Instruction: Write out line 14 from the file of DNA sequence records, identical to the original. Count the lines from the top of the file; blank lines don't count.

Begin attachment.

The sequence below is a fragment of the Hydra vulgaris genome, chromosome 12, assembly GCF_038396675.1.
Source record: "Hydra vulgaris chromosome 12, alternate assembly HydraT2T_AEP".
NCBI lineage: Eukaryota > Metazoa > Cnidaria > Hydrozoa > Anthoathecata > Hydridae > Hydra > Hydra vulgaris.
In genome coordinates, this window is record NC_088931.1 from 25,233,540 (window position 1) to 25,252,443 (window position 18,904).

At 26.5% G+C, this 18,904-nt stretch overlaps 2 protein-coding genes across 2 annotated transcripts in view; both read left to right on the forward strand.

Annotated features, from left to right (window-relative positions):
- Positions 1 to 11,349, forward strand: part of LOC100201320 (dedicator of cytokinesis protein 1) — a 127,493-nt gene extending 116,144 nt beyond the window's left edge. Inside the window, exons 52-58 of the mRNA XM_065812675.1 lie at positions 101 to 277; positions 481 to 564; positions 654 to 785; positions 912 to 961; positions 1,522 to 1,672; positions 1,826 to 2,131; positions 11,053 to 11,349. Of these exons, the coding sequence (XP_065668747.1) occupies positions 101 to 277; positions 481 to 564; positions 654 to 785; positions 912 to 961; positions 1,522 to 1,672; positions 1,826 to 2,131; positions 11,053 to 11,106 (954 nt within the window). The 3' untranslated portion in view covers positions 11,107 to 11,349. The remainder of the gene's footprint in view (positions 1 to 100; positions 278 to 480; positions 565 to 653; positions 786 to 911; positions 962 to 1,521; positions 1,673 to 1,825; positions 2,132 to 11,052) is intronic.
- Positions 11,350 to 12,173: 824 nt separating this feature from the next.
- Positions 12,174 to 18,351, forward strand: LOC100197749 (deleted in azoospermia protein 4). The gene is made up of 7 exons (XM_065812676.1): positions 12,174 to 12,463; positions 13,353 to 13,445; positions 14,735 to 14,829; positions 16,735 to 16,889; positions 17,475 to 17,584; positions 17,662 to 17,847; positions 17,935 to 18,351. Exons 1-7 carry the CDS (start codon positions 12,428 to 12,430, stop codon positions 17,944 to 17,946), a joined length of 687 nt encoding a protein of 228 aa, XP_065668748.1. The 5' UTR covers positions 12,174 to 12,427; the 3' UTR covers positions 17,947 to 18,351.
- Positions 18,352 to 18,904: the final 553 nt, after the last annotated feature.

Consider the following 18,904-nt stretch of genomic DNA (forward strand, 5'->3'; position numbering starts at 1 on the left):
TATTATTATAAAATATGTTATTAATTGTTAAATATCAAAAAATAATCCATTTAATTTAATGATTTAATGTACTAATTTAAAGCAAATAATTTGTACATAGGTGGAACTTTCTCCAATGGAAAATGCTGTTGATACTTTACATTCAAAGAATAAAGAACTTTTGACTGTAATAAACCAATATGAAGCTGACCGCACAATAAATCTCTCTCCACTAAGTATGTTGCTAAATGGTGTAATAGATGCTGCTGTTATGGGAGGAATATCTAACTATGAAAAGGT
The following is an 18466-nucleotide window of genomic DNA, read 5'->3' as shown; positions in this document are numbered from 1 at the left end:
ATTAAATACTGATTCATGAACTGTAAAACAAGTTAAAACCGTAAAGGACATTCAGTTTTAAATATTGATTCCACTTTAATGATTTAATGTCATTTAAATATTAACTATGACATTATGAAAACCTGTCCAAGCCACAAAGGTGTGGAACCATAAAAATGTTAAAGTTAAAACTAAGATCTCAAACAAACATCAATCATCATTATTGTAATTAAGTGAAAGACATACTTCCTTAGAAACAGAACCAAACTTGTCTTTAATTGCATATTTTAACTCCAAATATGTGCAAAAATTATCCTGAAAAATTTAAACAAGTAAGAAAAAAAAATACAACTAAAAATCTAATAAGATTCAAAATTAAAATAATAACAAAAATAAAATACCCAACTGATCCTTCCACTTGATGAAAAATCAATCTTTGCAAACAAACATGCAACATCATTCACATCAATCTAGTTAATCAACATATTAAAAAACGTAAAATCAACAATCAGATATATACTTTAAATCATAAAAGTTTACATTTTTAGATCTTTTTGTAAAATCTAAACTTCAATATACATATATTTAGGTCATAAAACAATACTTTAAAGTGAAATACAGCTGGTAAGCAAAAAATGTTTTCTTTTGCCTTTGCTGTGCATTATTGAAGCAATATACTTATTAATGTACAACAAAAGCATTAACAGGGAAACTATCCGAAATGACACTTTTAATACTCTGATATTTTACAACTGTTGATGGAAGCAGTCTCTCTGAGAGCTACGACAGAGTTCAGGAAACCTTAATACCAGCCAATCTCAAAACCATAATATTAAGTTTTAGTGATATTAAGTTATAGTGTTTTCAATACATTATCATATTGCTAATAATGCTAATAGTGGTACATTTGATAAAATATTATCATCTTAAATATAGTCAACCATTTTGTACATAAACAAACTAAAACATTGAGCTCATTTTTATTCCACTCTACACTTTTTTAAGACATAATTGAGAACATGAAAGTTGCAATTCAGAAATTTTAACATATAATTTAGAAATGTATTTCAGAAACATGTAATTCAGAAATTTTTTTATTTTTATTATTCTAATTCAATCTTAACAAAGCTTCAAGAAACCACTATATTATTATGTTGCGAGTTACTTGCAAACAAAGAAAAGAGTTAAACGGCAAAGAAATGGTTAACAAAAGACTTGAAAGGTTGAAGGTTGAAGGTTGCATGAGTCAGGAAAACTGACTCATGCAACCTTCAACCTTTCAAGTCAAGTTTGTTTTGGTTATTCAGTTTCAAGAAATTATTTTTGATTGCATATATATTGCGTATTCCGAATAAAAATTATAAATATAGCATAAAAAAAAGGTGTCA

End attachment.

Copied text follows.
ATTAAATACTGATTCATGAACTGTAAAACAAGTTAAAACCGTAAAGGACATTCAGTTTTAAATATTGATTCCACTTTAATGATTTAATGTCATTTAAATATTAACTATGACATTATGAAAACCTGTCCAAGCCACAAAGGTGTGGAACCATAAAAATGTTAAAGTTAAAACTAAGATCTCAAACAAACATCAATCATCATTATTGTAATTAAGTGAAAGACATACTTCCTTAGAAACAGAACCAAACTTGTCTTTAATTGCATATTTTAACTCCAAATATGTGCAAAAATTATCCTGAAAAATTTAAACAAGTAAGAAAAAAAAATACAACTAAAAATCTAATAAGATTCAAAATTAAAATAATAACAAAAATAAAATACCCAACTGATCCTTCCACTTGATGAAAAATCAATCTTTGCAAACAAACATGCAACATCATTCACATCAATCTAGTTAATCAACATATTAAAAAACGTAAAATCAACAATCAGATATATACTTTAAATCATAAAAGTTTACATTTTTAGATCTTTTTGTAAAATCTAAACTTCAATATACATATATTTAGGTCATAAAACAATACTTTAAAGTGAAATACAGCTGGTAAGCAAAAAATGTTTTCTTTTGCCTTTGCTGTGCATTATTGAAGCAATATACTTATTAATGTACAACAAAAGCATTAACAGGGAAACTATCCGAAATGACACTTTTAATACTCTGATATTTTACAACTGTTGATGGAAGCAGTCTCTCTGAGAGCTACGACAGAGTTCAGGAAACCTTAATACCAGCCAATCTCAAAACCATAATATTAAGTTTTAGTGATATTAAGTTATAGTGTTTTCAATACATTATCATATTGCTAATAATGCTAATAGTGGTACATTTGATAAAATATTATCATCTTAAATATAGTCAACCATTTTGTACATAAACAAACTAAAACATTGAGCTCATTTTTATTCCACTCTACACTTTTTTAAGACATAATTGAGAACATGAAAGTTGCAATTCAGAAATTTTAACATATAATTTAGAAATGTATTTCAGAAACATGTAATTCAGAAATTTTTTTATTTTTATTATTCTAATTCAATCTTAACAAAGCTTCAAGAAACCACTATATTATTATGTTGCGAGTTACTTGCAAACAAAGAAAAGAGTTAAACGGCAAAGAAATGGTTAACAAAAGACTTGAAAGGTTGAAGGTTGAAGGTTGCATGAGTCAGGAAAACTGACTCATGCAACCTTCAACCTTTCAAGTCAAGTTTGTTTTGGTTATTCAGTTTCAAGAAATTATTTTTGATTGCATATATATTGCGTATTCCGAATAAAAATTATAAATATAGCATAAAAAAAAGGTGTCA